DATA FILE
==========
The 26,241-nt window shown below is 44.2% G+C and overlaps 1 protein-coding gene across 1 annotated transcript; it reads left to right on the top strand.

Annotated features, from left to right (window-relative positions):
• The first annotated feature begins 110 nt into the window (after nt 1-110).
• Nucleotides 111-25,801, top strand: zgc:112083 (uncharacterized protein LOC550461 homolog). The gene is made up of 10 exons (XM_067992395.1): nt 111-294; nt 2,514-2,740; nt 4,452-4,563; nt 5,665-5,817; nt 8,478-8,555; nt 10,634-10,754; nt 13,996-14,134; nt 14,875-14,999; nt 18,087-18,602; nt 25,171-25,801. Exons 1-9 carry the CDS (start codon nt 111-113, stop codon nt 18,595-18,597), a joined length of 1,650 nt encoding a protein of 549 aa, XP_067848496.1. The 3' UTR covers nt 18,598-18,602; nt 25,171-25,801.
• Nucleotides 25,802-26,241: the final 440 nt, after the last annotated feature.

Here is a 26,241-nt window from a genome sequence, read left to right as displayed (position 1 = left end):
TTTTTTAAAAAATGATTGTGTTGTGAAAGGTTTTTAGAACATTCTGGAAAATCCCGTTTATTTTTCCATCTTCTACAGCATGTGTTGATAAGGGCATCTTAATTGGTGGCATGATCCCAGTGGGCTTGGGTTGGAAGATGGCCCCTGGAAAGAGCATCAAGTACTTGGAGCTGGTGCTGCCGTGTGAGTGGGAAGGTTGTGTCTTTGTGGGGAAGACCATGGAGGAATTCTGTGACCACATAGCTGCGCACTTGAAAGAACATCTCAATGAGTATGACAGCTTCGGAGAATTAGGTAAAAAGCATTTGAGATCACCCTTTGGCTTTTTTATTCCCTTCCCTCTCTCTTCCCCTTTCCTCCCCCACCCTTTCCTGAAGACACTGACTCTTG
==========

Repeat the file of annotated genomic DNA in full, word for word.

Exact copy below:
The 26,241-nt window shown below is 44.2% G+C and overlaps 1 protein-coding gene across 1 annotated transcript; it reads left to right on the top strand.

Annotated features, from left to right (window-relative positions):
• The first annotated feature begins 110 nt into the window (after nt 1-110).
• Nucleotides 111-25,801, top strand: zgc:112083 (uncharacterized protein LOC550461 homolog). The gene is made up of 10 exons (XM_067992395.1): nt 111-294; nt 2,514-2,740; nt 4,452-4,563; nt 5,665-5,817; nt 8,478-8,555; nt 10,634-10,754; nt 13,996-14,134; nt 14,875-14,999; nt 18,087-18,602; nt 25,171-25,801. Exons 1-9 carry the CDS (start codon nt 111-113, stop codon nt 18,595-18,597), a joined length of 1,650 nt encoding a protein of 549 aa, XP_067848496.1. The 3' UTR covers nt 18,598-18,602; nt 25,171-25,801.
• Nucleotides 25,802-26,241: the final 440 nt, after the last annotated feature.

Here is a 26,241-nt window from a genome sequence, read left to right as displayed (position 1 = left end):
TTTTTTAAAAAATGATTGTGTTGTGAAAGGTTTTTAGAACATTCTGGAAAATCCCGTTTATTTTTCCATCTTCTACAGCATGTGTTGATAAGGGCATCTTAATTGGTGGCATGATCCCAGTGGGCTTGGGTTGGAAGATGGCCCCTGGAAAGAGCATCAAGTACTTGGAGCTGGTGCTGCCGTGTGAGTGGGAAGGTTGTGTCTTTGTGGGGAAGACCATGGAGGAATTCTGTGACCACATAGCTGCGCACTTGAAAGAACATCTCAATGAGTATGACAGCTTCGGAGAATTAGGTAAAAAGCATTTGAGATCACCCTTTGGCTTTTTTATTCCCTTCCCTCTCTCTTCCCCTTTCCTCCCCCACCCTTTCCTGAAGACACTGACTCTTG